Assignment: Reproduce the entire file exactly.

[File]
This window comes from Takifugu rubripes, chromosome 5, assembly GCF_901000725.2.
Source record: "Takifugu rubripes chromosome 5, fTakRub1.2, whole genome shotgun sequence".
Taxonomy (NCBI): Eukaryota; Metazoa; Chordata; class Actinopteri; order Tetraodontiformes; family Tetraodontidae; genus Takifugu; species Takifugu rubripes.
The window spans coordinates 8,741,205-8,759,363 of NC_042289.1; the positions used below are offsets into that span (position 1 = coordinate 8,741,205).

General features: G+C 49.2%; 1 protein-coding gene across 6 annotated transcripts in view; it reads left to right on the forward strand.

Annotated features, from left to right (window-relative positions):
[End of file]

This window comes from Takifugu rubripes, chromosome 5, assembly GCF_901000725.2.
Source record: "Takifugu rubripes chromosome 5, fTakRub1.2, whole genome shotgun sequence".
Taxonomy (NCBI): Eukaryota; Metazoa; Chordata; class Actinopteri; order Tetraodontiformes; family Tetraodontidae; genus Takifugu; species Takifugu rubripes.
The window spans coordinates 8,741,205-8,759,363 of NC_042289.1; the positions used below are offsets into that span (position 1 = coordinate 8,741,205).

General features: G+C 49.2%; 1 protein-coding gene across 6 annotated transcripts in view; it reads left to right on the forward strand.

Annotated features, from left to right (window-relative positions):